The genetic history of Australia, Oceania, and Southeast Asia 1

Published on April 21, 2015   31 min

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Other Talks in the Series: Human Population Genetics II

My name is Mark Stoneking. I'm at the Max Planck Institute for Evolutionary Anthropology in Leipzig, Germany. In the presentation, I will be discussing the genetic history of Australia, Oceania, and Southeast Asia.
A brief outline of the presentation is as follows. I will first present a brief introduction to the region followed by discussion of particular topics that are of interest, since the region and its history is too broad to cover everything in detail. So these topics will include single versus multiple waves of dispersal, referring to the initial colonization of the region, genetic evidence for contact between Australia and India after initial colonization of Australia, and inferences from genetics about the impact of the Austronesian expansion.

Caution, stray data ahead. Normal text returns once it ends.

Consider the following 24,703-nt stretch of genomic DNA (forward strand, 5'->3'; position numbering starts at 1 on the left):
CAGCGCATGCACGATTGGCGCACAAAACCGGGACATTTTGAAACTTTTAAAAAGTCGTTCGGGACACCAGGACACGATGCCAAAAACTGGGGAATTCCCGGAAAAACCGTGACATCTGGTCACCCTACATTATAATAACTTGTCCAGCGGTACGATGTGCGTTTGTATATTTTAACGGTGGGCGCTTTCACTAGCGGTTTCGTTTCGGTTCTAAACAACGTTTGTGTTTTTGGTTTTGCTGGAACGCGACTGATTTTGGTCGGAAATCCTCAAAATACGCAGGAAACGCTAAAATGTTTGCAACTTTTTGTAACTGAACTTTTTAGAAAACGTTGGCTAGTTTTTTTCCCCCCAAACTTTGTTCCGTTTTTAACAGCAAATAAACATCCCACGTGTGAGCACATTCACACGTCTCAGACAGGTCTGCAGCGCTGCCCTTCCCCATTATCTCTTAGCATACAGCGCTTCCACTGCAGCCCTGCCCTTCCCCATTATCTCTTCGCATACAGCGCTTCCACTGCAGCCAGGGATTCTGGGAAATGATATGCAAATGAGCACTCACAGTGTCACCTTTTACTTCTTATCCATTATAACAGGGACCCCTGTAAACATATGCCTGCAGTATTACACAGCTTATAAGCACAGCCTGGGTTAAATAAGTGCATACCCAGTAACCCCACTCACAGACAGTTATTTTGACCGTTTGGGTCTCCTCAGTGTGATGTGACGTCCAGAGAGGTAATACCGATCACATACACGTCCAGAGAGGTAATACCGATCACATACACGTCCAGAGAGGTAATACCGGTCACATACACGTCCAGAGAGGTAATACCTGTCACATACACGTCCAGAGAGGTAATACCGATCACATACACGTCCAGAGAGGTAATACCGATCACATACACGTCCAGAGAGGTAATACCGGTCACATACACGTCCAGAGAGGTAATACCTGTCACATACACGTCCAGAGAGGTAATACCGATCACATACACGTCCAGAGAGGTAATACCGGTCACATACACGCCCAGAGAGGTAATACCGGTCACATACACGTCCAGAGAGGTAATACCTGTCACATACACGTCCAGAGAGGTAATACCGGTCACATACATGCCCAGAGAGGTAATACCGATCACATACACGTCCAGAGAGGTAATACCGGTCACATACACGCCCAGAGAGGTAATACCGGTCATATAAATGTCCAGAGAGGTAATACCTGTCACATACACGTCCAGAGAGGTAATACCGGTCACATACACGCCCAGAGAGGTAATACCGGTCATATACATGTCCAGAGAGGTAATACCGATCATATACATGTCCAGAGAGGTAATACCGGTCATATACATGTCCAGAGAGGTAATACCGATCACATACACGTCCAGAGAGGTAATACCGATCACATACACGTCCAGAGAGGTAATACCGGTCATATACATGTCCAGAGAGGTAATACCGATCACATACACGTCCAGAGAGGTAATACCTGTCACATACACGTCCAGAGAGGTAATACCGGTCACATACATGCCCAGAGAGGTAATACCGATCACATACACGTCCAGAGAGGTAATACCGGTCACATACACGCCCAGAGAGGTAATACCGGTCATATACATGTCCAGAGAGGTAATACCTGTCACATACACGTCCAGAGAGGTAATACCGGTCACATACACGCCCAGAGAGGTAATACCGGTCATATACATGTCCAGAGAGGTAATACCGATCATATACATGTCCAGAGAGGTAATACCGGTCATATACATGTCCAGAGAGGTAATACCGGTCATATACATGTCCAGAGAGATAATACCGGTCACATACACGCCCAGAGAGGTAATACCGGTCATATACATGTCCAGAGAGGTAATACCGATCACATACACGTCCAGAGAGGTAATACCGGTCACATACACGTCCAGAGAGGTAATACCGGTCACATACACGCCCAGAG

A brief mention of the different types of genetic markers that I will be referring to. These include mitochondrial DNA, or mtDNA. This is maternally inherited, so you get all of your mitochondrial DNA from your mother and none from your father, and therefore mitochondrial DNA provides insights into maternal history. Another type of genetic marker I will refer to is the Y chromosome. The Y chromosome is inherited from fathers to sons, and therefore provides insights into the paternal history of human populations. And finally, I will also make mention of genome-wide data, either sequence data or single nucleotide polymorphism, so-called SNP data. Genome-wide data is particularly useful for gaining insights into admixture events as well as more detailed insights into the demographic history of human populations.

The genetic history of Australia, Oceania, and Southeast Asia 1

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